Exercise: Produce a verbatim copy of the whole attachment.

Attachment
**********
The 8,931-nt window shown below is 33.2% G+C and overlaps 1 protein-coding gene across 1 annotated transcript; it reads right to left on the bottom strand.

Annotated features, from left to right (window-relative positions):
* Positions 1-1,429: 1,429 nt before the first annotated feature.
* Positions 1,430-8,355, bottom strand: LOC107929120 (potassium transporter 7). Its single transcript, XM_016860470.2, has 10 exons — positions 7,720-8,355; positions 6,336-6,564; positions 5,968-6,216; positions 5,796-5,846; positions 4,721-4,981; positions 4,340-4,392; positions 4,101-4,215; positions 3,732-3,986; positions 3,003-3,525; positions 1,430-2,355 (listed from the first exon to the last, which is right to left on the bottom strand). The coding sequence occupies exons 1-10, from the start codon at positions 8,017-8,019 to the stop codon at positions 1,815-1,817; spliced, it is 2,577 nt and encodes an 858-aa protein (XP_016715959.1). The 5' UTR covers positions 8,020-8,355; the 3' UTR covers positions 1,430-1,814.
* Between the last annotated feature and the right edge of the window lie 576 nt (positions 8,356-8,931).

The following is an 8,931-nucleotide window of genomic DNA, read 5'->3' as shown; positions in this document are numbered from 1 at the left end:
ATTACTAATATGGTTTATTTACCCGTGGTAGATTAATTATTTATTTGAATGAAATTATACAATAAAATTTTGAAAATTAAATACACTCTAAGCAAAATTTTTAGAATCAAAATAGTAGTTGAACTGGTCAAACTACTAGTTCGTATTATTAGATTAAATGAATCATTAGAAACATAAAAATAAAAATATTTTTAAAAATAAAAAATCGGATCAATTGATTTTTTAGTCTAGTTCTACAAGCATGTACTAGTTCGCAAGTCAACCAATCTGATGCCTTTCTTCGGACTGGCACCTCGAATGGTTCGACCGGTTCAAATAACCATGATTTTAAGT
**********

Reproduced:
The 8,931-nt window shown below is 33.2% G+C and overlaps 1 protein-coding gene across 1 annotated transcript; it reads right to left on the bottom strand.

Annotated features, from left to right (window-relative positions):
* Positions 1-1,429: 1,429 nt before the first annotated feature.
* Positions 1,430-8,355, bottom strand: LOC107929120 (potassium transporter 7). Its single transcript, XM_016860470.2, has 10 exons — positions 7,720-8,355; positions 6,336-6,564; positions 5,968-6,216; positions 5,796-5,846; positions 4,721-4,981; positions 4,340-4,392; positions 4,101-4,215; positions 3,732-3,986; positions 3,003-3,525; positions 1,430-2,355 (listed from the first exon to the last, which is right to left on the bottom strand). The coding sequence occupies exons 1-10, from the start codon at positions 8,017-8,019 to the stop codon at positions 1,815-1,817; spliced, it is 2,577 nt and encodes an 858-aa protein (XP_016715959.1). The 5' UTR covers positions 8,020-8,355; the 3' UTR covers positions 1,430-1,814.
* Between the last annotated feature and the right edge of the window lie 576 nt (positions 8,356-8,931).

The following is an 8,931-nucleotide window of genomic DNA, read 5'->3' as shown; positions in this document are numbered from 1 at the left end:
ATTACTAATATGGTTTATTTACCCGTGGTAGATTAATTATTTATTTGAATGAAATTATACAATAAAATTTTGAAAATTAAATACACTCTAAGCAAAATTTTTAGAATCAAAATAGTAGTTGAACTGGTCAAACTACTAGTTCGTATTATTAGATTAAATGAATCATTAGAAACATAAAAATAAAAATATTTTTAAAAATAAAAAATCGGATCAATTGATTTTTTAGTCTAGTTCTACAAGCATGTACTAGTTCGCAAGTCAACCAATCTGATGCCTTTCTTCGGACTGGCACCTCGAATGGTTCGACCGGTTCAAATAACCATGATTTTAAGT